This is a logical year to bail, in a way. A camo-cap-wearing, Troops-loving jabroni has roled into town to coach this bad football team, the GM tucks his polo shirts into gym shorts, we traded two great starters and got back mere opportunities at landing good players to replace them, we can see public financing for a downtown stadium on the horizon, our country is being assaulted by forces fascist, ecological, meteorological and apathetic alike, and Russ Brandon remains employed when justice demands he be pilloried. We should, each of us, bail. Fast. Maybe take Sunday afternoon painting classes, you know, the ones where you drink wine and pretend you could get paid to make art.
I wasn't born into being a Bills fan like so many of you. If my dad hadn't been offered a job with the Episcopal Diocese of Western New York when I was six, I'd probably be a Patriots fan now, a thought that plagues my thoughts way more often than I'd care to admit because, truly, it's disturbing to consider how much (more) of an asshole I would have grown up to be. This never came naturally to me. My parents, New England transplants turned Buffalo boosters, were never much into sports to begin with, I was a fat, shitty athlete, and by the time I figured out what Bills football was after being in town for a couple years, I already felt well behind the curve. It never mattered much, though; the teams were too fun to worry about the occasional misstep in social cues. And the teams remained fun, even when they weren't, actually, because part of accepting that new identity I slid into after we moved to Winston Road in 1988 was accepting that keeping the Bills a part of my life, keeping them a source of fun, keeping them a touch-point in my consciousness, was a key part of how I could start calling Buffalo home. House parties with my family turned into house parties with my friends turned into house parties with my college classmates turned into tailgates into Bills Backers into reunions with old friends into new friends into this blog that I love too much about these teams that I love too much. And Buffalo remained home.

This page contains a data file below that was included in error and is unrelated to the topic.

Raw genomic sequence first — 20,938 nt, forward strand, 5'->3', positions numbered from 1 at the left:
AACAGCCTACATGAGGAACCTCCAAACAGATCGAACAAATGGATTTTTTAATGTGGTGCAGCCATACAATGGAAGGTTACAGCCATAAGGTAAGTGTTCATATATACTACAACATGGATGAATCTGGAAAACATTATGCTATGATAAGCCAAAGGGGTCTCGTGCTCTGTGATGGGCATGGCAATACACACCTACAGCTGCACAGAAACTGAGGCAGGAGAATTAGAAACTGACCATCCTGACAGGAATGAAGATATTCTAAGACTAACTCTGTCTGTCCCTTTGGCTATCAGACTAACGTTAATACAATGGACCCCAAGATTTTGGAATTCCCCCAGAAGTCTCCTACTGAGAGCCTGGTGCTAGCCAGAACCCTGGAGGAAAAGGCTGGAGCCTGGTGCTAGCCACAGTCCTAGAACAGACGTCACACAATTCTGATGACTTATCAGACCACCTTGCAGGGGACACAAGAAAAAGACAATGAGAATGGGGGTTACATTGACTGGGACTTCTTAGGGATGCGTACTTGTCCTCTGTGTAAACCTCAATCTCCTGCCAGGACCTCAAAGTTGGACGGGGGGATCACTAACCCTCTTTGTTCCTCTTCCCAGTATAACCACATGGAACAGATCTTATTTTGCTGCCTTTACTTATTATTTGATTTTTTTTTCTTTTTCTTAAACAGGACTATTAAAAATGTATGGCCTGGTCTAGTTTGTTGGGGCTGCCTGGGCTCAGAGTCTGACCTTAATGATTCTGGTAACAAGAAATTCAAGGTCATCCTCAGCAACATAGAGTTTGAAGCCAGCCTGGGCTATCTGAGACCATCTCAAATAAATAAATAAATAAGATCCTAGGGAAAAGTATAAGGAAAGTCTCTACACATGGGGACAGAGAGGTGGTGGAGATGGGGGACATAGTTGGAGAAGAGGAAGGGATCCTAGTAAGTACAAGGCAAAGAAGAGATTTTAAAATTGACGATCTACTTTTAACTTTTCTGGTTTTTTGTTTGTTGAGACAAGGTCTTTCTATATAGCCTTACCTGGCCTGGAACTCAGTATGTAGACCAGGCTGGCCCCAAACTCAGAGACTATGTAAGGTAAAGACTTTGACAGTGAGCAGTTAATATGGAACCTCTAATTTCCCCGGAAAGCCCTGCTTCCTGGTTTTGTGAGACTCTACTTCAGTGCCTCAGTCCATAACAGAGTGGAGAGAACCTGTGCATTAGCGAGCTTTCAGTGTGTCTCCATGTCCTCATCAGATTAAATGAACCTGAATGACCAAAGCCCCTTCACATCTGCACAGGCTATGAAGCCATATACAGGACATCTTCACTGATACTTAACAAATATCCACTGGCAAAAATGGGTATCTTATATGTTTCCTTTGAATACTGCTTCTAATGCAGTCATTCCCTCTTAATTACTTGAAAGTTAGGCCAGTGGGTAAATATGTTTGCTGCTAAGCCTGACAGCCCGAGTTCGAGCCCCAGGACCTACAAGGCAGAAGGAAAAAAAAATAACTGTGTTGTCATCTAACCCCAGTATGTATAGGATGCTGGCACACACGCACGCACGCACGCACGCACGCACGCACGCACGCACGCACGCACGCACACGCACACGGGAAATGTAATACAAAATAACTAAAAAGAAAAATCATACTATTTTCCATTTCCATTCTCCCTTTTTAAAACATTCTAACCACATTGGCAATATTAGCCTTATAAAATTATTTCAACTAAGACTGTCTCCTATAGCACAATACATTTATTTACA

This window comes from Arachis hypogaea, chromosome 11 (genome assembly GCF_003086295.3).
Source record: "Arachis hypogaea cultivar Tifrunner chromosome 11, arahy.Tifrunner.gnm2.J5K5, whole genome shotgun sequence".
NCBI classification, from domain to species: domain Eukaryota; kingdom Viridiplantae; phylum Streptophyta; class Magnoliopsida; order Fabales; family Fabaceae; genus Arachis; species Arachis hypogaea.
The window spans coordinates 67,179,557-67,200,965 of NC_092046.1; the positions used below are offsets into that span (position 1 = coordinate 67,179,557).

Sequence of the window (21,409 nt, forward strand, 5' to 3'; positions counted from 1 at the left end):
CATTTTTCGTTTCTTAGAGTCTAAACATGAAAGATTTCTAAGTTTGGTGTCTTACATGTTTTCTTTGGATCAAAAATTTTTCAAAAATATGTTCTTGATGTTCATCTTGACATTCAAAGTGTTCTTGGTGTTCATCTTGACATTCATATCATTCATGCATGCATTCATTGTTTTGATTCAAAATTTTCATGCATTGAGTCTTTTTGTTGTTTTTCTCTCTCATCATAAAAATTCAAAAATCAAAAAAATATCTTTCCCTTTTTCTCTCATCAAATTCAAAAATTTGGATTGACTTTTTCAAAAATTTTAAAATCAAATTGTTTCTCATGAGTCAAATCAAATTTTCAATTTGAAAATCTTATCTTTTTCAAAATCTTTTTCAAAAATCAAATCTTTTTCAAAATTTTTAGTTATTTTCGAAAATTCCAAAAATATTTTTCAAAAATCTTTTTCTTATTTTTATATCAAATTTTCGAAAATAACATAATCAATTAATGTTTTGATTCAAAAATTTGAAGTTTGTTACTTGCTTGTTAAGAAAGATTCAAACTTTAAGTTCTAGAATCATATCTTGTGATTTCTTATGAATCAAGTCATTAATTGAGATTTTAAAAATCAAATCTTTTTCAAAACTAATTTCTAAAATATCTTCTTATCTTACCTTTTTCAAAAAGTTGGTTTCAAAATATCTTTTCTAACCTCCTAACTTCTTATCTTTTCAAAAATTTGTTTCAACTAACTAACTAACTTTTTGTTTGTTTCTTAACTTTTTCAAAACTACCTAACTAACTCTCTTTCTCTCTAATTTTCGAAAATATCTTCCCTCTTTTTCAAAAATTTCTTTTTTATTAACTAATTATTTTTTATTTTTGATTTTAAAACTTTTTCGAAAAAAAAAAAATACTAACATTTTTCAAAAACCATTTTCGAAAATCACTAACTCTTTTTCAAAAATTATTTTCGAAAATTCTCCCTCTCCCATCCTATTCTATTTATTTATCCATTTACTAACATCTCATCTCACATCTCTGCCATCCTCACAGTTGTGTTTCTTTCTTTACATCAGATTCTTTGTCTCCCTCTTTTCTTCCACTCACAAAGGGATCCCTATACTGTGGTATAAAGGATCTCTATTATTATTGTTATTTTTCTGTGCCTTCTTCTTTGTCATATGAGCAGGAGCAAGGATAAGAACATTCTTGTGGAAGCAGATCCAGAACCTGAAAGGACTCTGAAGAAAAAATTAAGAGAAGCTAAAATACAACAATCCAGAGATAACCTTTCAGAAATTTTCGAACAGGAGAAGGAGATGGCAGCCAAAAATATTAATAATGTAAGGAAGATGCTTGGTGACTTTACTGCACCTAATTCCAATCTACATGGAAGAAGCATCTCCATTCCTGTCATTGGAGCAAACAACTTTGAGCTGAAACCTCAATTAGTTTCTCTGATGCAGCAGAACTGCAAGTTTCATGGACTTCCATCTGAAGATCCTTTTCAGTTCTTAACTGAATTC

Fast-forward to tonight, through this summer, last summer, through the Rex Ryan years and the Marrone years and the years that came before, and a not insignificant part of me can say that it feels different, that it feels less necessary, that the dried well of optimism has forced my hand into taking some sort of logical step towards releasing my cold, darkened heart from loving this team. The table is set for a clean break, for a cancelled blog subscription and podcasts lost in some server archives out west, for friendships to transition to non-partisan affairs in which we talk about other things, other sports, things that reward us as consumers of life's pleasures.
They remain a thing that we do, as Sons and Daughters of Buffalo, as fans who loved them through the Super Bowl years, or later, or earlier; who hate them often but can't step away; who value them for what they can mean on a blustery tailgate with some of the best friends you could imagine; what they can mean when you see a standing Buffalo logo across the street in New York, in Boston, in D.C., in London, in Japan; what they can mean as you hug every stranger in sight while Shout! blares over the PA and part of your physiology tells your brain that what you're feeling is the absolute fucking best.
It's the Friday before a Bills season opener and I have the itch, not because of belief in this godforsaken team and its godforsaken capitalist enterprise, not because a sports version of Pascal's Wager is in play and I don't want to miss the turnaround as it happens (lol), but because it's what we do.
Let's Go Buffalo.